Graziano: Beckham was the No. 12 pick in the draft, so hopes were always high. I doubt he ends up comparable to either of those guys just because he doesn’t have their size. But obviously he can jump, and his speed and his hands are exceptional. Eli Manning and the Giants coaches have been especially impressed with the precision with which Beckham runs his routes, for a player so young. He seems driven to be great. After he missed all of training camp and the first four games of the season with a hamstring injury, he gravitated toward running back Rashad Jennings to ask him about his elaborate pre-practice and pregame warm-up routines, which are designed to limit the risk of soft-tissue injuries, and now he and Jennings do them together before practices and games. I think he can be a legitimate star receiver in the league as long as he stays healthy. He did leave Sunday night’s game briefly with a back injury, so that’s something to watch in terms of how much the Jags can expect to see him Sunday.
Which of Bortles’ young receivers do you think has the best chance to emerge as his No. 1 for the long term?
DiRocco: Marqise Lee was a big-time player at USC and has a lot of speed and big-play ability, but he struggled early in the season picking up the offense. He wasn’t always sure where he was supposed to be, didn’t completely have an understanding of the route adjustments he needed to make based on coverages, and didn’t run consistent routes. Plus, he had a hamstring injury that cost him three games. That’s why Allen Robinson, who was taken 22 picks after Lee in the second round, has had a bigger impact as a rookie. He’s still the team’s leading receiver (48 catches) despite the fact that he’ll only play in 10 games (he’s out for the rest of the season with a stress fracture in his right foot). But Lee has the rare combination of speed and play-making ability. Defenses have to account for him because of that. It may take him another season to fully adjust, but I think he’ll eventually become Bortles’ No. 1 target.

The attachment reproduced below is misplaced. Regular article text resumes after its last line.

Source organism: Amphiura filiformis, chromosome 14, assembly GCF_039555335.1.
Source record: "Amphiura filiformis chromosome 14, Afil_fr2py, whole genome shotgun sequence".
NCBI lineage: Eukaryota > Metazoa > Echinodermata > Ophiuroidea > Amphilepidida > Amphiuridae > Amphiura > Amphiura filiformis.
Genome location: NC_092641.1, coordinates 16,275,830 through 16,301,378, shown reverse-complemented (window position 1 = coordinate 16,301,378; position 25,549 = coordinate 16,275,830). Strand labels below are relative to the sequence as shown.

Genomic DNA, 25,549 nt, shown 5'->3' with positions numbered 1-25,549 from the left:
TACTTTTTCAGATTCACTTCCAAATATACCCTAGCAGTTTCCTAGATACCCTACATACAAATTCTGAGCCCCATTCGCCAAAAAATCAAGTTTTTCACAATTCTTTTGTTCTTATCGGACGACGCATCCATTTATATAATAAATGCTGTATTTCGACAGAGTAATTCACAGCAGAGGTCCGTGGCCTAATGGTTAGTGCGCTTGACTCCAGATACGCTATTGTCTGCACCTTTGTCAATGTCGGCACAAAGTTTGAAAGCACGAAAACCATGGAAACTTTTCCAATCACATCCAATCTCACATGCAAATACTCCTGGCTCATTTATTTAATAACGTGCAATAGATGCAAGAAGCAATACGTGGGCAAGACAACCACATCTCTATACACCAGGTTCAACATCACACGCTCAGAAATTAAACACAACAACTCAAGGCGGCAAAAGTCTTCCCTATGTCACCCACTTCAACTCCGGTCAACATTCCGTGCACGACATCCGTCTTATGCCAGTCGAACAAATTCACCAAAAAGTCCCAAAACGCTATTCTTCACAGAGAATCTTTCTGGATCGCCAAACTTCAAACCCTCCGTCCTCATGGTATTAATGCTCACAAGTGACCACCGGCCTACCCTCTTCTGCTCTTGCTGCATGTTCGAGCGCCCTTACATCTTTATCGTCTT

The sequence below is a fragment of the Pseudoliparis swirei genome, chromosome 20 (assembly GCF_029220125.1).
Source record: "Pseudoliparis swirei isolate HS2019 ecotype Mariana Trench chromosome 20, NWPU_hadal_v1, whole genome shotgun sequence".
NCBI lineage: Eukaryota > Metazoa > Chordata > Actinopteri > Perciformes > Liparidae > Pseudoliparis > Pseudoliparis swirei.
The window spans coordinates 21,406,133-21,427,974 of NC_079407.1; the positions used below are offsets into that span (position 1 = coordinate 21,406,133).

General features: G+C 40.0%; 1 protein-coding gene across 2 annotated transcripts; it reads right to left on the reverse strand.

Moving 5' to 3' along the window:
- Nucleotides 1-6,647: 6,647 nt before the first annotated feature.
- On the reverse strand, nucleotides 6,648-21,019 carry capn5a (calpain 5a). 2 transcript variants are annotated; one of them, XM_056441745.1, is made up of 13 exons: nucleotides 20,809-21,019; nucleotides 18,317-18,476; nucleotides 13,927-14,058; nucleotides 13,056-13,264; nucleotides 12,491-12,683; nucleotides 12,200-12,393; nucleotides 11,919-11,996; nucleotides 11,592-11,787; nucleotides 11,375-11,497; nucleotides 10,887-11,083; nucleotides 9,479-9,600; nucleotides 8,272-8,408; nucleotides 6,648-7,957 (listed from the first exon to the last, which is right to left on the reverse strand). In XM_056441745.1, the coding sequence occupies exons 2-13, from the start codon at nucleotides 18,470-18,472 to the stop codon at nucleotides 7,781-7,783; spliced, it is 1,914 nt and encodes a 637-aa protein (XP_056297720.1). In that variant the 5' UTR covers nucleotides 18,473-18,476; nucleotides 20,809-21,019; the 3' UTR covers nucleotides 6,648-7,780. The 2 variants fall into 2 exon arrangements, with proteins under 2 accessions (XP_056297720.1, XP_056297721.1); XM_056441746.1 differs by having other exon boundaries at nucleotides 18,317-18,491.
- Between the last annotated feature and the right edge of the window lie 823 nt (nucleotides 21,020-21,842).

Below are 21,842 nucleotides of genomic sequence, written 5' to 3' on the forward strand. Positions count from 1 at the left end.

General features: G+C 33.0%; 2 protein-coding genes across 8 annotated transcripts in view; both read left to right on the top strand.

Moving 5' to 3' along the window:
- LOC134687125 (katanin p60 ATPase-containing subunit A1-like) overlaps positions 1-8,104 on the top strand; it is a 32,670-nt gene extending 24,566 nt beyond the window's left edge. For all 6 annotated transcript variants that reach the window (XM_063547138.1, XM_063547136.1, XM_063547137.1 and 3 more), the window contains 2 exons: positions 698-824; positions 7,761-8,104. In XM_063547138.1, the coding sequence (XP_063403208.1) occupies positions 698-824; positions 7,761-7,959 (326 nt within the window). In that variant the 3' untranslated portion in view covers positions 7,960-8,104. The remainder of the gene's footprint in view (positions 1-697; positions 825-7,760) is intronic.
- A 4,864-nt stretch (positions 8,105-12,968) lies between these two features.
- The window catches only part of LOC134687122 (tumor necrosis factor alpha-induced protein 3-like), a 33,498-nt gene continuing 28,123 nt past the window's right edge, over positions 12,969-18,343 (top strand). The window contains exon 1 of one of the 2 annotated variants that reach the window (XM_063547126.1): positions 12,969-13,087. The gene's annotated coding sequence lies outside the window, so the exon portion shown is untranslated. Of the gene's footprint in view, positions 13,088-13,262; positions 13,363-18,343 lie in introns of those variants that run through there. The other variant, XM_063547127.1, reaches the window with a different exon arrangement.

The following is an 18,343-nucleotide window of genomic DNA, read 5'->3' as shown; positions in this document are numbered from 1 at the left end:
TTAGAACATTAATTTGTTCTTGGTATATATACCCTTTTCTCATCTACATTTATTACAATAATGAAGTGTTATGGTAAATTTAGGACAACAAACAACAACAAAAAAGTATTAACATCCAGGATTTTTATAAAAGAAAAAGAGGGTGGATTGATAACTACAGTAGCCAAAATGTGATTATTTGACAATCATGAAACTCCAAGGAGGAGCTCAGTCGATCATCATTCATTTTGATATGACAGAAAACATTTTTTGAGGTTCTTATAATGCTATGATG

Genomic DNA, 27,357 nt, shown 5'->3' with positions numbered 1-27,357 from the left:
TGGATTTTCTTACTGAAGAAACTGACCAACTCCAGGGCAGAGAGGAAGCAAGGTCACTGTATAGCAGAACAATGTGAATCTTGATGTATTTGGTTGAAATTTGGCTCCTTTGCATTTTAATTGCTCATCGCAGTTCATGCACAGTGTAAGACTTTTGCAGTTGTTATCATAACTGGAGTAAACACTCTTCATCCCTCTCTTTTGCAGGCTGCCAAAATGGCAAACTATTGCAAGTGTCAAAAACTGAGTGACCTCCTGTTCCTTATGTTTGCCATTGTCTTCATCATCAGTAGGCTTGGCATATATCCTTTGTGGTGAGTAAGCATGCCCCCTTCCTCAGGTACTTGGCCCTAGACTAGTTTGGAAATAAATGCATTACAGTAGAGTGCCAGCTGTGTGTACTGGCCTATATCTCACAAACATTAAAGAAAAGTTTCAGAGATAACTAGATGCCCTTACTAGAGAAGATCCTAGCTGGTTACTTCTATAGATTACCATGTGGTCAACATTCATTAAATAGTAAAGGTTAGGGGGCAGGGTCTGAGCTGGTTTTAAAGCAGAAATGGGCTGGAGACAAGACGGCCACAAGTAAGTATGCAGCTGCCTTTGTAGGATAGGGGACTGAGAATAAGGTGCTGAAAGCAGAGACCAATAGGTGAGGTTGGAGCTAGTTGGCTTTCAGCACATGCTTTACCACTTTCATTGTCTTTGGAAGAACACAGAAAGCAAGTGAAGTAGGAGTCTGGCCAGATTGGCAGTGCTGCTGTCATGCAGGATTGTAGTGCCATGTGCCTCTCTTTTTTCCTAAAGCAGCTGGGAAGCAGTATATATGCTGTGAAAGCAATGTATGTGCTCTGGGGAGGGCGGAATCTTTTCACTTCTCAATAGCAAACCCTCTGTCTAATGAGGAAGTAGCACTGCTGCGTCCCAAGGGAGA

The Giants rank 31st in total defense and rushing defense. What’s been their biggest issue and is it something that can be fixed over the final five games?
Graziano: Well, they’ve had a lot of injuries, but mainly in the secondary, where three of their top four cornerbacks are out for the year and Dominique Rodgers-Cromartie is playing hurt. Up front, they’re without middle linebacker Jon Beason but have otherwise been fairly healthy. The guys who are supposed to dominate in the front four just haven’t. They’re not generating any pass rush at all. Before the game-winning touchdown pass Sunday night, Tony Romo had time to text his wife, “Hey, I’m gonna throw this touchdown pass as soon as Dez gets open and then I’m gonna head home. You need me to pick anything up?” Jason Pierre-Paul is playing for a contract, but he hasn’t been consistent enough to wow anyone into giving him the one he’ll want. They just don’t tend to win enough of their physical matchups, on either line, really.
Which brings me to my final question: The Jaguars are way up there among the league leaders in sacks, and Manning has faced a lot of pressure over this six-game losing streak. How tough is Jacksonville’s defensive front, and do you expect a big game from them Sunday?
DiRocco: The unit has played very well and what makes the pass rush so effective is that the production has come from across the front. Defensive end Chris Clemons, who had three sacks against Indianapolis last week, leads the group with 7.0 sacks. But 14.5 of the team’s 33 sacks have come from the interior of the defensive line. The two biggest contributors there are tackle Sen’Derrick Marks (5.0) and Ryan Davis (5.5), a part-time player who primarily lines up inside when the Jaguars go to their third-down rush package. The Jaguars got to Andrew Luck five times in the first half last week and that kept the Jaguars in the game. I think the defensive front is going to have to put the same kind of pressure on Manning to keep the game close because the offense is struggling so badly right now. Getting five sacks would be great, but it’s more important to pressure Manning into some bad decisions and hopefully get turnovers to put the offense in good field position.